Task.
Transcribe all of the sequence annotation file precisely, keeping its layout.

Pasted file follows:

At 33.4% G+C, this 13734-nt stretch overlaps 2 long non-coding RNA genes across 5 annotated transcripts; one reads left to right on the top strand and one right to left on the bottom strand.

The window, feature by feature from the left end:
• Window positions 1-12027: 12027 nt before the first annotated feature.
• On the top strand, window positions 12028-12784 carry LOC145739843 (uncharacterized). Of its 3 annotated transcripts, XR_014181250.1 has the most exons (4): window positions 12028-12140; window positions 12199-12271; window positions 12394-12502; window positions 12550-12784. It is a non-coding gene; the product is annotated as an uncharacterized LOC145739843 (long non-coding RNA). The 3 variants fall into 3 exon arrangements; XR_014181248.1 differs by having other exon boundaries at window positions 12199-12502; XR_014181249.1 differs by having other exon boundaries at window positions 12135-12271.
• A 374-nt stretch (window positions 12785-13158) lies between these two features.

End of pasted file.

At 33.4% G+C, this 13734-nt stretch overlaps 2 long non-coding RNA genes across 5 annotated transcripts; one reads left to right on the top strand and one right to left on the bottom strand.

The window, feature by feature from the left end:
• Window positions 1-12027: 12027 nt before the first annotated feature.
• On the top strand, window positions 12028-12784 carry LOC145739843 (uncharacterized). Of its 3 annotated transcripts, XR_014181250.1 has the most exons (4): window positions 12028-12140; window positions 12199-12271; window positions 12394-12502; window positions 12550-12784. It is a non-coding gene; the product is annotated as an uncharacterized LOC145739843 (long non-coding RNA). The 3 variants fall into 3 exon arrangements; XR_014181248.1 differs by having other exon boundaries at window positions 12199-12502; XR_014181249.1 differs by having other exon boundaries at window positions 12135-12271.
• A 374-nt stretch (window positions 12785-13158) lies between these two features.